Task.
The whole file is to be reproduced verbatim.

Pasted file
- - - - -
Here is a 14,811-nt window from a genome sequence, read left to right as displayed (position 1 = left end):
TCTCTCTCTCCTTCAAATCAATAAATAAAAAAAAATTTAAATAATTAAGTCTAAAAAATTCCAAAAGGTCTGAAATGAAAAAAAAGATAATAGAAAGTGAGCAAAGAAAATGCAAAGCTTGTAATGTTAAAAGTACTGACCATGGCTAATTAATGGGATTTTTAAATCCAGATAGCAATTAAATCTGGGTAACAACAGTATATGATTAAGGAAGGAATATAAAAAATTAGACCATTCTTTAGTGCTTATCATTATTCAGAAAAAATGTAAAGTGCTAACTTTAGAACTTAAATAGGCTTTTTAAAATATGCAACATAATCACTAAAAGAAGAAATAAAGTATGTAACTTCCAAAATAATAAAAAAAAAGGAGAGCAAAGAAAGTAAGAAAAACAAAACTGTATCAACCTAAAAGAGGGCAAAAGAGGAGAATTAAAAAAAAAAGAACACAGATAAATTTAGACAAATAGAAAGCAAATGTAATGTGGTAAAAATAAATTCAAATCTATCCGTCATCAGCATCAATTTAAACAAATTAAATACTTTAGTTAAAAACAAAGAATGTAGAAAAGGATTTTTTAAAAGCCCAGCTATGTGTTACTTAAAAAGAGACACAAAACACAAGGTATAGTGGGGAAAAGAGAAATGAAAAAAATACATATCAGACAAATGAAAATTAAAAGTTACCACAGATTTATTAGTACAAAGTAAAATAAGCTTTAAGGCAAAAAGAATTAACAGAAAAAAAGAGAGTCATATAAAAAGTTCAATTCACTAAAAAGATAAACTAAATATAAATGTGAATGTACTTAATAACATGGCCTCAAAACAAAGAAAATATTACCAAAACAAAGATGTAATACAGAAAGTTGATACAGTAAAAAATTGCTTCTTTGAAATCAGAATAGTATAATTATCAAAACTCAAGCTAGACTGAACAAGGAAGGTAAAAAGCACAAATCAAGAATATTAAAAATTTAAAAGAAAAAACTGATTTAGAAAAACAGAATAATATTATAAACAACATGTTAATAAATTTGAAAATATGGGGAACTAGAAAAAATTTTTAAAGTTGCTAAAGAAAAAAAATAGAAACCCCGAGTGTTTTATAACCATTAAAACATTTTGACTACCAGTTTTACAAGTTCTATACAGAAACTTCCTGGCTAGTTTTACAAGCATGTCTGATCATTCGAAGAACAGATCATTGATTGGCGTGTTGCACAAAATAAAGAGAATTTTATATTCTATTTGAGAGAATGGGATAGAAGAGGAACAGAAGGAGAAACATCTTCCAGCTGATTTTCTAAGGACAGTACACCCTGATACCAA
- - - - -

Here is a 14,811-nt window from a genome sequence, read left to right as displayed (position 1 = left end):
TCTCTCTCTCCTTCAAATCAATAAATAAAAAAAAATTTAAATAATTAAGTCTAAAAAATTCCAAAAGGTCTGAAATGAAAAAAAAGATAATAGAAAGTGAGCAAAGAAAATGCAAAGCTTGTAATGTTAAAAGTACTGACCATGGCTAATTAATGGGATTTTTAAATCCAGATAGCAATTAAATCTGGGTAACAACAGTATATGATTAAGGAAGGAATATAAAAAATTAGACCATTCTTTAGTGCTTATCATTATTCAGAAAAAATGTAAAGTGCTAACTTTAGAACTTAAATAGGCTTTTTAAAATATGCAACATAATCACTAAAAGAAGAAATAAAGTATGTAACTTCCAAAATAATAAAAAAAAAGGAGAGCAAAGAAAGTAAGAAAAACAAAACTGTATCAACCTAAAAGAGGGCAAAAGAGGAGAATTAAAAAAAAAAGAACACAGATAAATTTAGACAAATAGAAAGCAAATGTAATGTGGTAAAAATAAATTCAAATCTATCCGTCATCAGCATCAATTTAAACAAATTAAATACTTTAGTTAAAAACAAAGAATGTAGAAAAGGATTTTTTAAAAGCCCAGCTATGTGTTACTTAAAAAGAGACACAAAACACAAGGTATAGTGGGGAAAAGAGAAATGAAAAAAATACATATCAGACAAATGAAAATTAAAAGTTACCACAGATTTATTAGTACAAAGTAAAATAAGCTTTAAGGCAAAAAGAATTAACAGAAAAAAAGAGAGTCATATAAAAAGTTCAATTCACTAAAAAGATAAACTAAATATAAATGTGAATGTACTTAATAACATGGCCTCAAAACAAAGAAAATATTACCAAAACAAAGATGTAATACAGAAAGTTGATACAGTAAAAAATTGCTTCTTTGAAATCAGAATAGTATAATTATCAAAACTCAAGCTAGACTGAACAAGGAAGGTAAAAAGCACAAATCAAGAATATTAAAAATTTAAAAGAAAAAACTGATTTAGAAAAACAGAATAATATTATAAACAACATGTTAATAAATTTGAAAATATGGGGAACTAGAAAAAATTTTTAAAGTTGCTAAAGAAAAAAAATAGAAACCCCGAGTGTTTTATAACCATTAAAACATTTTGACTACCAGTTTTACAAGTTCTATACAGAAACTTCCTGGCTAGTTTTACAAGCATGTCTGATCATTCGAAGAACAGATCATTGATTGGCGTGTTGCACAAAATAAAGAGAATTTTATATTCTATTTGAGAGAATGGGATAGAAGAGGAACAGAAGGAGAAACATCTTCCAGCTGATTTTCTAAGGACAGTACACCCTGATACCAA